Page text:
First Person: It’s Snowing in Berkeley By WINSTON BURTON

Tuesday February 28, 2006

Two weeks ago the temperatures fell, and there was snow on Mt. Diablo and at other higher elevations. Also there was lots of TV coverage of snow storms on the East Coast and Midwest. I must admit that during the recently passed holiday season (Thanksgiving, Christmas, New Years, and Super Bowl) I also kind of missed the snow, something that rarely happens in Berkeley. 

When it snows everyone looks better. With a hat pulled over your head, scarf wrapped several times around your face, layers of multiple sweaters on and wearing big boots—what’s not to like. You’re barely recognizable! Who needs to work out at a gym? With layers of clothes wrapped around you and a big overcoat on we all look kind of round and chunky, ear muffs instead of I-Pods! We all have one goal—trying to stay warm, unlike surfers who are trying to look cool. Snow makes people friendlier too. When it’s snowing people that don’t know each other jump-start each other’s car and dig out their neighbor’s driveways. Snow can be a mini disaster as well. It’s fine when you visit it (skiing), but it’s not so much fun when it visits you—it might not leave when you want it to.  

In Berkeley there is an unwritten law, that if you don’t call, don’t come. Everyone’s lives are so busy and planned that someone just dropping by unannounced, for an hour long visit because they happened to be in the neighborhood, is just out of the question. It could disrupt your whole day! You may visit, but you often won’t get pass the threshold. No tea, no crumpets and sometimes no invite inside at all. “I’m too busy right now” or “I was just on the way out”; “Call me and we’ll get together next week.” 

But if someone visits you during a snow storm it’s a completely different story. You hear them stomping the snow off their boots before they ring the bell, because they know that regardless of why they came you will let them in, before you tell them to leave. Usually if someone visits you when it’s snowing they truly want to see you, are not just passing by, and you’re surprised that someone has made such an effort in bad weather.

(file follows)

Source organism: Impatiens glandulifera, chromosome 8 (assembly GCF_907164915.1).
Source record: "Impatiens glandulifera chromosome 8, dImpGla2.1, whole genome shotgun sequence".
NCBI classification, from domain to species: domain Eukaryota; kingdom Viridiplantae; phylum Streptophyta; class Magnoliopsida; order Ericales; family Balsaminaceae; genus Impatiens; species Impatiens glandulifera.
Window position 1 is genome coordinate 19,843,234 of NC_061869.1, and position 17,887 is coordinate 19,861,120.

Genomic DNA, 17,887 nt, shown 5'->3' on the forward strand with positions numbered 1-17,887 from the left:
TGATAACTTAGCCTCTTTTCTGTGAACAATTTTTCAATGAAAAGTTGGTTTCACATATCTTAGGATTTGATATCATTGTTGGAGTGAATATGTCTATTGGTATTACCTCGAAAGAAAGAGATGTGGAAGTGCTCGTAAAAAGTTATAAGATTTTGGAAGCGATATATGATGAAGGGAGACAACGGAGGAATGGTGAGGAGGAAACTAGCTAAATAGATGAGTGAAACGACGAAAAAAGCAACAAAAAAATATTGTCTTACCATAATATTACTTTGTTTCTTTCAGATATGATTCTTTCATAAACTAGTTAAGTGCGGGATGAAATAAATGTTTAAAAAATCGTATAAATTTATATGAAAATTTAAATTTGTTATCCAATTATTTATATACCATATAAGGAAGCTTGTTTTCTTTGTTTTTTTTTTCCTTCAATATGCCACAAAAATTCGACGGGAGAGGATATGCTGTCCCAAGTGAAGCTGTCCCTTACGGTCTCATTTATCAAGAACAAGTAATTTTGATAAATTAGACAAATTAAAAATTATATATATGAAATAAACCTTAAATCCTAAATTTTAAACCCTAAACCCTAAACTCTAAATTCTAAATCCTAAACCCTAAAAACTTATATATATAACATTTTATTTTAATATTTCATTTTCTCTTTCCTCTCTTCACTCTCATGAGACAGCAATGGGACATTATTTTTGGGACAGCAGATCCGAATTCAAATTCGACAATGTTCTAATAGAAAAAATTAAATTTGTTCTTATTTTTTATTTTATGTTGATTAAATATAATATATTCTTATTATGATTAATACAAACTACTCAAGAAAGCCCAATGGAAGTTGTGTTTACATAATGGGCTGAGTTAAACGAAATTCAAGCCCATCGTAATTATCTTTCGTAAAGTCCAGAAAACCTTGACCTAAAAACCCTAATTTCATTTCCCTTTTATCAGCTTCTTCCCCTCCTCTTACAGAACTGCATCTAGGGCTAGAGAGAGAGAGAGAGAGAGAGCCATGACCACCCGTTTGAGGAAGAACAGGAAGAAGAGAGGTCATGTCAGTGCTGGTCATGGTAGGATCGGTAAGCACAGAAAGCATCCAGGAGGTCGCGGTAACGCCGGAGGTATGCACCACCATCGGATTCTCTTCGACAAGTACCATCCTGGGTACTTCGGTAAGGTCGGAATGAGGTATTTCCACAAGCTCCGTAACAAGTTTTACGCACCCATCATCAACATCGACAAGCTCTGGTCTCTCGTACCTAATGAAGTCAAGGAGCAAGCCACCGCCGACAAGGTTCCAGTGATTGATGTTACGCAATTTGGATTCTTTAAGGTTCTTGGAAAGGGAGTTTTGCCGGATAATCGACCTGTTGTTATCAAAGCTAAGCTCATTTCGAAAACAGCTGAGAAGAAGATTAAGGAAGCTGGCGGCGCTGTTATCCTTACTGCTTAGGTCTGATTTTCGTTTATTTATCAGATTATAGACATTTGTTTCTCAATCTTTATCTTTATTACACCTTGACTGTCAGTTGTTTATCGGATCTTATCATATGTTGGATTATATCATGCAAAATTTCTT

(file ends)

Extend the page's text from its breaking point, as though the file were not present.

Spring might be the time of mating for the birds and the bees, but we are neither fowl nor insect. Actually, in the winter when the snow’s falling, it may be the most romantic time of all. Should I spend the evening in? I have no choice, and to leave in the middle of the night in a snow storm could be a death sentence. 

I think Ray Charles and Betty Carter described the moment best in their classic recording, “Baby It’s Cold Outside.” How can I forget being snowed in at some lucky lady’s house with a tall glass of Thunderbird wine, sitting on a bean bag, “Voodoo Child” playing on the stereo, in front of a kerosene heater. When someone comes in out of the snow, it’s like a slow striptease show just watching them take off their outer garments. How sensuous. If you were born on the East Coast or Midwest between September and November, you may be a snow baby (count back nine months)!  

Oh but I wax nostalgic.  

I’m not sure I want it to snow in Berkeley, but maybe, sometimes, we should treat each other like it is snowing outside and say, “Come on in and get warm. ... Would you like some tea and soy muffins? I’ll go to the gym tomorrow.”